The contract provides, clause 14.8, for compensation for delayed payments with an entitlement for the Contractor to receive “financing charges compounded monthly”, on the outstanding amount. Financing charges are defined as being paid at a rate of 3% above the discount rate of the Central Bank in the country of the currency of payment. Contractors who have specified portions of their contract to be paid in dollars and or euros will accordingly be subject to the very low rates of interest applicable to these currencies as set by the Federal Reserve Bank in the USA and the Central Bank of the European Union. Typically these interest rates are below 1%.
In contrast to the other forms of contract, clause 16.1 entitles the Contractor to suspend work where the Engineer fails to certify an interim certificate alternatively the Employer fails to provide financial information under clause 2.4 or the Employer fails to make payment. Under any of these circumstances and following due and proper notice the Contractor may suspend work and claim the additional time and cost together with reasonable profit and may thereafter terminate the contract if the default persists. It should be noted that this is the only standard form of contract which allows a Contractor to suspend work. Suspension under any of the other forms of contract would constitute a repudiation of contract.

JBCC form of Contract

The series 2000 edition of this frequently revised set of contract conditions provides for interim payment in clause 31 and obliges the Principal Agent to issue a certificate monthly. The Employer is obliged to pay the Contractor the amount certified within 7 calendar days (clause 31.9) of the date for issue of the payment certificate.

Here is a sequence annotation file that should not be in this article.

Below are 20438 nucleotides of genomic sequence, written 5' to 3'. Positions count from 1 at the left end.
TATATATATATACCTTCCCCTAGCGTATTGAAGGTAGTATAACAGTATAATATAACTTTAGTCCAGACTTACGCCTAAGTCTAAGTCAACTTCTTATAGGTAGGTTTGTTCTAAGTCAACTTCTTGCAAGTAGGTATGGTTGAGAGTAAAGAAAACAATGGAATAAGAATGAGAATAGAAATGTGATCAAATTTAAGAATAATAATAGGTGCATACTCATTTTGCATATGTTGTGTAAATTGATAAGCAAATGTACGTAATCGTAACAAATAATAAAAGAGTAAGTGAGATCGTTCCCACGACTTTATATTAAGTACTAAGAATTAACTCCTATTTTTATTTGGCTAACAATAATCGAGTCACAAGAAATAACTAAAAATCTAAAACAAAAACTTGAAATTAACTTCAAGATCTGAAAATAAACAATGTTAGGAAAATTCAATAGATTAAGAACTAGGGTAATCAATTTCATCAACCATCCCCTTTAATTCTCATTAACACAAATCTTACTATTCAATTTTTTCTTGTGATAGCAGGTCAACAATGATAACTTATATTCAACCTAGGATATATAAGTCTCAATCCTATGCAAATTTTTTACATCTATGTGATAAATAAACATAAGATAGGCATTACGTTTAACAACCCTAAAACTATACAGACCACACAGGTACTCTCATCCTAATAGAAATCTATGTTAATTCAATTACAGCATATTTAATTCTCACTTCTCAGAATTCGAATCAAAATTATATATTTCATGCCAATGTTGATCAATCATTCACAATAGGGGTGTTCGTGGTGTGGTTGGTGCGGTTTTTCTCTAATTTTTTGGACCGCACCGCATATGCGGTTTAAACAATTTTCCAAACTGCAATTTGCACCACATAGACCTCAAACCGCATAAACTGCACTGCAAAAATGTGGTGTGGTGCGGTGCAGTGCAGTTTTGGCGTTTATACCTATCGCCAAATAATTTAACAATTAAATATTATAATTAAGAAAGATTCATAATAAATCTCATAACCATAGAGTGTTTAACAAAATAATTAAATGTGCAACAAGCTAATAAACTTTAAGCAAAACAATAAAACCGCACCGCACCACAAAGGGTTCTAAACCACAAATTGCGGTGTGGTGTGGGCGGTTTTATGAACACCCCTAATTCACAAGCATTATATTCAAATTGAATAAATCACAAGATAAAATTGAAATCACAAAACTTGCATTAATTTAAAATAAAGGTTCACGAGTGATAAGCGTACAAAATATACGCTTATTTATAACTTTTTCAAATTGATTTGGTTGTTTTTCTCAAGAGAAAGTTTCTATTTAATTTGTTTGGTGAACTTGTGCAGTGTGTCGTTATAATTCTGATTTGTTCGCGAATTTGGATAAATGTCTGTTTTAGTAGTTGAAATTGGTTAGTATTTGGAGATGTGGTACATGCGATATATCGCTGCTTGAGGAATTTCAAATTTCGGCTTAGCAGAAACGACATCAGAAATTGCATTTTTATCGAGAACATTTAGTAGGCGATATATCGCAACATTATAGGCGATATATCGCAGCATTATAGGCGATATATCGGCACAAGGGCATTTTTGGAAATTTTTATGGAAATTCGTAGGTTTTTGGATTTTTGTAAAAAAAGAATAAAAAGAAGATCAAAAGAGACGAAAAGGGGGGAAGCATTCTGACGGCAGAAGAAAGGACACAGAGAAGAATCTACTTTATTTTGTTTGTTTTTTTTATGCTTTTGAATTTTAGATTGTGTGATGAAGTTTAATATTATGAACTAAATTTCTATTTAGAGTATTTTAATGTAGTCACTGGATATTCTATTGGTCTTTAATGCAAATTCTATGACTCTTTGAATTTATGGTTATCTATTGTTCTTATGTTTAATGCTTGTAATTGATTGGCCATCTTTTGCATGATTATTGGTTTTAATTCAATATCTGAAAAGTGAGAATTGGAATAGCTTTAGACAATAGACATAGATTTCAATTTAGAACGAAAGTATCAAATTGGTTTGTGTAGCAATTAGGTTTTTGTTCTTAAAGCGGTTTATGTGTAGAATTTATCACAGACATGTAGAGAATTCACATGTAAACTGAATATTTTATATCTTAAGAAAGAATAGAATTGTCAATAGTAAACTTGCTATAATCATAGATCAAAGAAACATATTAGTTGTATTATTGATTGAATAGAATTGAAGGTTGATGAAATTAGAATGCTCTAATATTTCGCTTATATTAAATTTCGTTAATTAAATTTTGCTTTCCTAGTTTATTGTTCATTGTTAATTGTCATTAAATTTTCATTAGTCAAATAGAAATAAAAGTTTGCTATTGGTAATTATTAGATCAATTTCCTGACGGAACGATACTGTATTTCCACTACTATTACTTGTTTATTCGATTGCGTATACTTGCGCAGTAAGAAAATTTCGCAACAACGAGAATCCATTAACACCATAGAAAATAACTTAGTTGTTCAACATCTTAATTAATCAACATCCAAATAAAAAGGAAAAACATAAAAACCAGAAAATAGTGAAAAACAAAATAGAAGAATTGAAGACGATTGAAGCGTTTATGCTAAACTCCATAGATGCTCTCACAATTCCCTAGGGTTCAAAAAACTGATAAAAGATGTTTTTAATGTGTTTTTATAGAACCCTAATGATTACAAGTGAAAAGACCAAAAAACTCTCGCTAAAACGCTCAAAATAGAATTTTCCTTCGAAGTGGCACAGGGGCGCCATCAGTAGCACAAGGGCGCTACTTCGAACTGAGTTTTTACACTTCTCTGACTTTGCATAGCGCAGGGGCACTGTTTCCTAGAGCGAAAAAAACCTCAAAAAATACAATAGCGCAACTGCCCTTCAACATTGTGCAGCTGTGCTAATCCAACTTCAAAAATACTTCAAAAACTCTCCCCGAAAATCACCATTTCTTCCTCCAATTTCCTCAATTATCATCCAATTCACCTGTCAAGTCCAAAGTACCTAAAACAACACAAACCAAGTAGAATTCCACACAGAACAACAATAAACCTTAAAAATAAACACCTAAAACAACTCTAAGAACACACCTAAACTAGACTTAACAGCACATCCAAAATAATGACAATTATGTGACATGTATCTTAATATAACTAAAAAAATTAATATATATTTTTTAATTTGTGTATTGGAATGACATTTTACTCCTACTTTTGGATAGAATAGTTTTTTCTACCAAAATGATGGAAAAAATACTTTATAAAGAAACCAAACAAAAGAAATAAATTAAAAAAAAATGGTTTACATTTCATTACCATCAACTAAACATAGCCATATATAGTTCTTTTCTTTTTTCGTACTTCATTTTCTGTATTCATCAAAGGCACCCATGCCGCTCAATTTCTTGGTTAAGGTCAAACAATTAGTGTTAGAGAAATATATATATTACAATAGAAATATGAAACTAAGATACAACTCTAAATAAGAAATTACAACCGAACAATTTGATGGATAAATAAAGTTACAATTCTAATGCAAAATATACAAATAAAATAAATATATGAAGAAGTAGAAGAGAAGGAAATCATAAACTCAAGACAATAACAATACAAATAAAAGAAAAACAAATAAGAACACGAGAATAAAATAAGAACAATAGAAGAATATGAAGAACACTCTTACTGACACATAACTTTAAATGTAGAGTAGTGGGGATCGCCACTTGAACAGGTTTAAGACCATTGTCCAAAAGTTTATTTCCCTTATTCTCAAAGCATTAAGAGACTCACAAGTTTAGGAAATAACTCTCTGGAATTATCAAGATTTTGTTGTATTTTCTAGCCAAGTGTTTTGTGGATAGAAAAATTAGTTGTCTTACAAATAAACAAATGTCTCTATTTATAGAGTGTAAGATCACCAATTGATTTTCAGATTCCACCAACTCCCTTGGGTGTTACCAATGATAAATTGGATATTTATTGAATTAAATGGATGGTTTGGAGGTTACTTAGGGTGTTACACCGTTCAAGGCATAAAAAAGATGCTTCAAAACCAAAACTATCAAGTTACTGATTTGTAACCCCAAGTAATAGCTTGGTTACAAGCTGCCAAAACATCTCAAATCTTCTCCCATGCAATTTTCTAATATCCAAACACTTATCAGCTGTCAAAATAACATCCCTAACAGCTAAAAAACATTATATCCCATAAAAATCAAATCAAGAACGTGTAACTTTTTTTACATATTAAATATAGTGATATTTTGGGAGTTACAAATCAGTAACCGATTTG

Interest is payable in accordance with clause 31.10 and 31.11 which distinguish between interest payable after the date of practical completion (clause 31.10) and interest payable before practical completion. Interest is compounded monthly and is based upon the interest rate specified by reference to the contract data in respect of the interest set by the Central Reserve Bank of the country named in such data multiplied by a stated factor. Interest under this form of contract also provides a mechanism to compensate the Employer in respect of interest where the Contractor is indebted to the Employer.

Rights to terminate are governed by clause 38 which entitles the Contractor, following failure to pay the amount certified alternatively failing to issue a payment certificate, and after giving the Employer 10 working days notice, to terminate the contract.

Once again this form of contract does not provide rights to suspend under these circumstances.

Various attempts have been made in different forms of contract to try and give Contractors a greater degree of security of payment. Notably the provision of a payment guarantee under clause 3.1 of the JBCC form of contract and the entitlement to access the Employer’s financial arrangements though notice under clause 2.4 of the FIDIC Suite of contracts. Nothing of course prevents Employers from deleting these provisions and until such time as a robust construction act is promulgated in South Africa to provide a greater degree of certainty that Contractors will be paid, these types of provisions are of little real value.

A right to suspend during the currency of the contract, that is before completion, is a powerful right which will impose a substantial amount of pressure on an Employer to make payment. It is surprising that only the FIDIC Suite of contracts provides such a right. Contractors operating under any of the other forms of contract would be well advised to try and include, by way of a special condition of contract, a similar right to suspend. Until such rights are entrenched through appropriate legislation and security for the payment of amounts certified becomes mandatory, Contractors will continue to be at risk and must ensure that they comply strictly with the provisions of the contract rather than taking the law into their own hands and creating a repudiatory breach which could then expose them to significant damages.
C D BINNINGTON
MANAGING DIRECTOR
BINNINGTON COPELAND AND ASSOCIATES (PTY) LTD